Old 07-28-2017, 01:14 PM   #5
lazydog
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You should be able to re-install form Live CD. When asked about the disk partitions just tell it to use the whole drive. Then you will see used and the whole drive as being 1TB.
 
Old 07-28-2017, 08:59 PM   #6
syg00
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The layout is fine - and the disk is being recognised as 1T. If you follow the link posted in #3, download the whole manual - it's an excellent explanation of LVM and how to use it.
Most of the disk is in partition 2 - the LVM PV - this is where everything except /boot is. It is a container for /dev/fedora/root (54 Gig), /dev/fedora/swap (8.4 Gig), and /dev/fedora/home (937 Gig) - that last one is where all your stuff will go; photos, videos, downloads, everything. More than enough space. Go to a terminal and run this - post the output
Code:
df -hT
.
As for the other disks, you need to clear out the boot code - I do that from an external caddy/USB connector. Do you have one ?.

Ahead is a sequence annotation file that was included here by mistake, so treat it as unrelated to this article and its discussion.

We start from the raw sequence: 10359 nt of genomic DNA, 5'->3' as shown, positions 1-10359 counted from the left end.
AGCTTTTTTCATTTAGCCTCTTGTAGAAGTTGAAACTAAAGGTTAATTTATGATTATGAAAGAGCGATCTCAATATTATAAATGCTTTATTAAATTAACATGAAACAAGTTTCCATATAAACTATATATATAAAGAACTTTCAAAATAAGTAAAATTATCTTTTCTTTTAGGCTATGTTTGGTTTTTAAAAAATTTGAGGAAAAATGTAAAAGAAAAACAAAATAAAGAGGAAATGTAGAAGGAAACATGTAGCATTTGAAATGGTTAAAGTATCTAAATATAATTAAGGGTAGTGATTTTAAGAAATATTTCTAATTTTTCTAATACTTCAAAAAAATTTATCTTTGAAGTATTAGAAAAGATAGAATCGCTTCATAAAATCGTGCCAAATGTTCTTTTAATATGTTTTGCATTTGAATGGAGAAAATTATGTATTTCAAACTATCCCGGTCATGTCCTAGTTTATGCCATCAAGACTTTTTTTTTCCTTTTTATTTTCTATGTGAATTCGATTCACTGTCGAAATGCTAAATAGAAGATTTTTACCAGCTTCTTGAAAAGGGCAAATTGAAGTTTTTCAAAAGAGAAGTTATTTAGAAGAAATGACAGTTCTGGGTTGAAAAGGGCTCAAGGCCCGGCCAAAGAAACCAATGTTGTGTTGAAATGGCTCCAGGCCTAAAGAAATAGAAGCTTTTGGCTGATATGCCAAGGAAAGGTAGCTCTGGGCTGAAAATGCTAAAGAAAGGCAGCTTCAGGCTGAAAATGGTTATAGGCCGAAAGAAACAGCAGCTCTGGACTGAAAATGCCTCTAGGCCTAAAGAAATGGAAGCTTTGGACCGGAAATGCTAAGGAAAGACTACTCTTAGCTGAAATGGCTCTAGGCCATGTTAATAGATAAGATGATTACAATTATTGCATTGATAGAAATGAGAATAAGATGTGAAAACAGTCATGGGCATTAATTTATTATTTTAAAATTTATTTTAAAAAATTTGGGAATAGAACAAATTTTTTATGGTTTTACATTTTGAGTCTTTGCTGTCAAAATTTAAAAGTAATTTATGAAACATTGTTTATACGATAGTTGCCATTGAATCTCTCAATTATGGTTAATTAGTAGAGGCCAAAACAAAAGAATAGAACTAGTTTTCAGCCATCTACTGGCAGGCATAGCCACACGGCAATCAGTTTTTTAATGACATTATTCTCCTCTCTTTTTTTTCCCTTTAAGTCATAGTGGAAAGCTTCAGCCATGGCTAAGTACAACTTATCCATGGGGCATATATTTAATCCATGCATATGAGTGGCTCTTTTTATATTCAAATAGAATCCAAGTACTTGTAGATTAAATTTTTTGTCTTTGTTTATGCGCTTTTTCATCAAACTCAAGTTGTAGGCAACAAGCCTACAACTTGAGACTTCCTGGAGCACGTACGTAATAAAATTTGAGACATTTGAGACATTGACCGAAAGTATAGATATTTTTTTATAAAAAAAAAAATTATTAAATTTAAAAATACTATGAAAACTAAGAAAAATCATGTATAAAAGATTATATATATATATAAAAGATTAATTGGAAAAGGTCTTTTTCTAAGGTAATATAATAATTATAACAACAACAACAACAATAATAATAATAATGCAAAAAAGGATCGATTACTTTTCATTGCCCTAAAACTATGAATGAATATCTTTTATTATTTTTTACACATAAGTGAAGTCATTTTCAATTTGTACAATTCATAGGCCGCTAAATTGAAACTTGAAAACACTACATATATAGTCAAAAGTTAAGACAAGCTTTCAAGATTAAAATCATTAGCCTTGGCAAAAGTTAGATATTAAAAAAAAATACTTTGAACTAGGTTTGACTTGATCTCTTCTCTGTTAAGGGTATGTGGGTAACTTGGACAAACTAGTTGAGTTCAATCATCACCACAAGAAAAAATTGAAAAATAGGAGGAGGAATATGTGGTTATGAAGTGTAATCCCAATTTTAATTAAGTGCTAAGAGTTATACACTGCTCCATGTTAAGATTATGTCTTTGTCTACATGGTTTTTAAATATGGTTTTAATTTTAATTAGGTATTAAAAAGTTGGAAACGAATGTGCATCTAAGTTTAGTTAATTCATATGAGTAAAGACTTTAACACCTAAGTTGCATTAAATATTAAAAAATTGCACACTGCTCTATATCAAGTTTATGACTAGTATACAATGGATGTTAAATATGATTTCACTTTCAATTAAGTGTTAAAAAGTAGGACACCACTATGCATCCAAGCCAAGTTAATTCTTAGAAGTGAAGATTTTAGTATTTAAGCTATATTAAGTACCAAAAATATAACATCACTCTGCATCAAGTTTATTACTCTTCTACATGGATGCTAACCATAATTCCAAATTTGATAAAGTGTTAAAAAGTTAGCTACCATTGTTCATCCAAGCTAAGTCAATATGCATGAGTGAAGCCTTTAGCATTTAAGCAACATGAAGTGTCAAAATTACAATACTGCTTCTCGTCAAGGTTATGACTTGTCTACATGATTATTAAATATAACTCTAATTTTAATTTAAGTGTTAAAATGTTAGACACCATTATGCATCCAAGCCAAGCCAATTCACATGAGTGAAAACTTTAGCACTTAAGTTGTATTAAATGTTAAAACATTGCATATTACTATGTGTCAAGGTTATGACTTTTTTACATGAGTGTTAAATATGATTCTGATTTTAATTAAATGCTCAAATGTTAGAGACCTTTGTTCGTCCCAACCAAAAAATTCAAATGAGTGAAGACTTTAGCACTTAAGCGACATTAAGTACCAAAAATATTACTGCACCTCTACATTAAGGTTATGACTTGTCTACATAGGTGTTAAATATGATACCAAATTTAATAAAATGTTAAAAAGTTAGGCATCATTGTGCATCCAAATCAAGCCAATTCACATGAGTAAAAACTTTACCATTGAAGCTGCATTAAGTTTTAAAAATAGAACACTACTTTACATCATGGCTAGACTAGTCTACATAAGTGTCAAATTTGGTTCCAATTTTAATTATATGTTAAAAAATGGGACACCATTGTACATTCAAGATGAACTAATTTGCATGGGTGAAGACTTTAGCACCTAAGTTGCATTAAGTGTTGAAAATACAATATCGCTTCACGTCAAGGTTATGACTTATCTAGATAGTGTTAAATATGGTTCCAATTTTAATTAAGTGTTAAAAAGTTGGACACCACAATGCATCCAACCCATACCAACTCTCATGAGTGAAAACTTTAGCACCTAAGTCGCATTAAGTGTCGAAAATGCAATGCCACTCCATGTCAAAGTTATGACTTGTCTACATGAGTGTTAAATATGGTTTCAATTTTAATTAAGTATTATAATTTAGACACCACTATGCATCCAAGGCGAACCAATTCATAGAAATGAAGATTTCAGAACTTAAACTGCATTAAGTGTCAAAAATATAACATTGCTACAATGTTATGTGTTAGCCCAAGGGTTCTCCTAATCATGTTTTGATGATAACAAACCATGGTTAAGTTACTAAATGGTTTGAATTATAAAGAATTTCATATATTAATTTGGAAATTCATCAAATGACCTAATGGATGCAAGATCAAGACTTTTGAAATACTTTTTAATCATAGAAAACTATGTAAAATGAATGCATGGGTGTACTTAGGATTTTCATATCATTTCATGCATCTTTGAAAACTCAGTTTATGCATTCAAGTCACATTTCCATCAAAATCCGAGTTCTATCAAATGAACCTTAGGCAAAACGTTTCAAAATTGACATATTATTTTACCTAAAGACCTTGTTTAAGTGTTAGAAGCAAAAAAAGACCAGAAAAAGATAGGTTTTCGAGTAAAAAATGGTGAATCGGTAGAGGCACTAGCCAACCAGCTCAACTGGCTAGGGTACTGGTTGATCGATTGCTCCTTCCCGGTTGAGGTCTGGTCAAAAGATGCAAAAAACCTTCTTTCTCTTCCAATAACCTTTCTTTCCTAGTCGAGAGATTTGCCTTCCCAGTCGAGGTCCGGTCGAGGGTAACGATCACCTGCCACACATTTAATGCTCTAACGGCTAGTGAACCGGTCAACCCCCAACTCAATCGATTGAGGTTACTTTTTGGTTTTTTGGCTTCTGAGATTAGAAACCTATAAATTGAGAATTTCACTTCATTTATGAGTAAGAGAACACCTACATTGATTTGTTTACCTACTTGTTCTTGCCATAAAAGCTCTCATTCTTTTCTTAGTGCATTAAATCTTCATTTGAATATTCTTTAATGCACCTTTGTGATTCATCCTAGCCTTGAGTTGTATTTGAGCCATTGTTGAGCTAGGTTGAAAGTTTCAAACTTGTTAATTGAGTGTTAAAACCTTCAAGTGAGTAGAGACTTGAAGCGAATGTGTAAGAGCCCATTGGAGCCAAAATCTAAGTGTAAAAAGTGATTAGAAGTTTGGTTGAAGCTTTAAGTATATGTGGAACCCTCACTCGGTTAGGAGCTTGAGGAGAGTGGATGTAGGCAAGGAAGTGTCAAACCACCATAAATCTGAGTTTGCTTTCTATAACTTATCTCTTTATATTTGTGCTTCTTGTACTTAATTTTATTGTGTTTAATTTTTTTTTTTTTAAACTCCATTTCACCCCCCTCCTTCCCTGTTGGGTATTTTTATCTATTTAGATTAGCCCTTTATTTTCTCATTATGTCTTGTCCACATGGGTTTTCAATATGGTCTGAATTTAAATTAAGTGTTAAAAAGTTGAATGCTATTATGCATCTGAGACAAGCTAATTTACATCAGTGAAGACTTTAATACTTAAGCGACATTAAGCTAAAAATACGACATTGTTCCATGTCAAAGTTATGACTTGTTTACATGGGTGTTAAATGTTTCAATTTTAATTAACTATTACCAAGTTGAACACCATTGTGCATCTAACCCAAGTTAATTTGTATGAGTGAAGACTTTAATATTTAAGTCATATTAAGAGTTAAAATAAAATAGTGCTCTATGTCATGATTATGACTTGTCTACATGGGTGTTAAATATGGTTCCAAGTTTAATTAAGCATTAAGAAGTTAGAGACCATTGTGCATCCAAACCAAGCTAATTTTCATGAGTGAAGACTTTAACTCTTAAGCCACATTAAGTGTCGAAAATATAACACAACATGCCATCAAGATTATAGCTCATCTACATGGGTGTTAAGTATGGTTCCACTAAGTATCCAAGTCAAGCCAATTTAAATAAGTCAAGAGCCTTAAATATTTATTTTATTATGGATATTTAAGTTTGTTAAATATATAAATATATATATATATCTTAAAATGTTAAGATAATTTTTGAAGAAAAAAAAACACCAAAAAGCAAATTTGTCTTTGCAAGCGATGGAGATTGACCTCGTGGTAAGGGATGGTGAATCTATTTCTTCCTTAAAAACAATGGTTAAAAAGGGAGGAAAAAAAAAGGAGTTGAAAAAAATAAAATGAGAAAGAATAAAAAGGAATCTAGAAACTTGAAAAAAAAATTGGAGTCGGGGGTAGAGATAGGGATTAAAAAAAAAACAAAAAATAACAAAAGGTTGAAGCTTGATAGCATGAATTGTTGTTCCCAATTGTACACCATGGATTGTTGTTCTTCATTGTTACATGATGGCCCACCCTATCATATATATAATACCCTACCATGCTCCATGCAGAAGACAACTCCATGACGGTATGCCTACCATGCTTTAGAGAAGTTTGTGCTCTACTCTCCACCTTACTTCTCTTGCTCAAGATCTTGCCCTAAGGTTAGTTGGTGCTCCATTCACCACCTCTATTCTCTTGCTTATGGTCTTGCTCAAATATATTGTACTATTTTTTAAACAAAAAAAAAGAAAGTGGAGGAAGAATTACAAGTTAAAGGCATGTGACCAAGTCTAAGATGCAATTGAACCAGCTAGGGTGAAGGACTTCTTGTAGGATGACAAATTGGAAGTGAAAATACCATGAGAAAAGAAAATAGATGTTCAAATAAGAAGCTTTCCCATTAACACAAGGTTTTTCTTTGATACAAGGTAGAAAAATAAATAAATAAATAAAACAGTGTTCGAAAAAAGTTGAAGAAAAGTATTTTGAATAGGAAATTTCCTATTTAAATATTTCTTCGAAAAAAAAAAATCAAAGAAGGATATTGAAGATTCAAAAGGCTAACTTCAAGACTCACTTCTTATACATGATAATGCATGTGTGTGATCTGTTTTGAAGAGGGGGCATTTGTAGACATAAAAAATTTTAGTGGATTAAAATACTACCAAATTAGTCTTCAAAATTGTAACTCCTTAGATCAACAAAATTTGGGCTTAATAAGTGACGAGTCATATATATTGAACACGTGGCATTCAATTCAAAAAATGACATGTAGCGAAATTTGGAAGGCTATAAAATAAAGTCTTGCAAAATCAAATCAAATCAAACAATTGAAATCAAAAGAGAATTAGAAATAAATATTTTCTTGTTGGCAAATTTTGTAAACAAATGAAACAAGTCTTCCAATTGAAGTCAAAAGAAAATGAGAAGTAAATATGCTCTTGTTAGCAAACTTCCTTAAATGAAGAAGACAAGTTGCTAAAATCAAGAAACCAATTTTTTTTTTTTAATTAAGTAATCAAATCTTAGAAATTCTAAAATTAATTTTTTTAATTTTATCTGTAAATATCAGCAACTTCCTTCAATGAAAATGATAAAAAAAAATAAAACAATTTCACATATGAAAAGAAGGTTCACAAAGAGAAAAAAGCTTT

Old 07-29-2017, 08:22 AM   #7
acescript
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Quote:
But when I decided to go back to Fedora, something got all kinds of messed up. At first all I got was a blinking cursor. When I tried to re-install Ubuntu it wouldn't work. It gets to a point in the install where it won't go forward. It just goes back and forth between 2 screens.
The previous installation was still there even after installing Ubuntu because you didn't format the partition before reinstalling. After the bad installation of Ubuntu, I perceive from what you've said that the boot loader couldn't distinguish whether to boot the Red Hat boot loader or Ubuntu. Although, this should have been done automatically, if you installed the Ubuntu on top of Fedora well.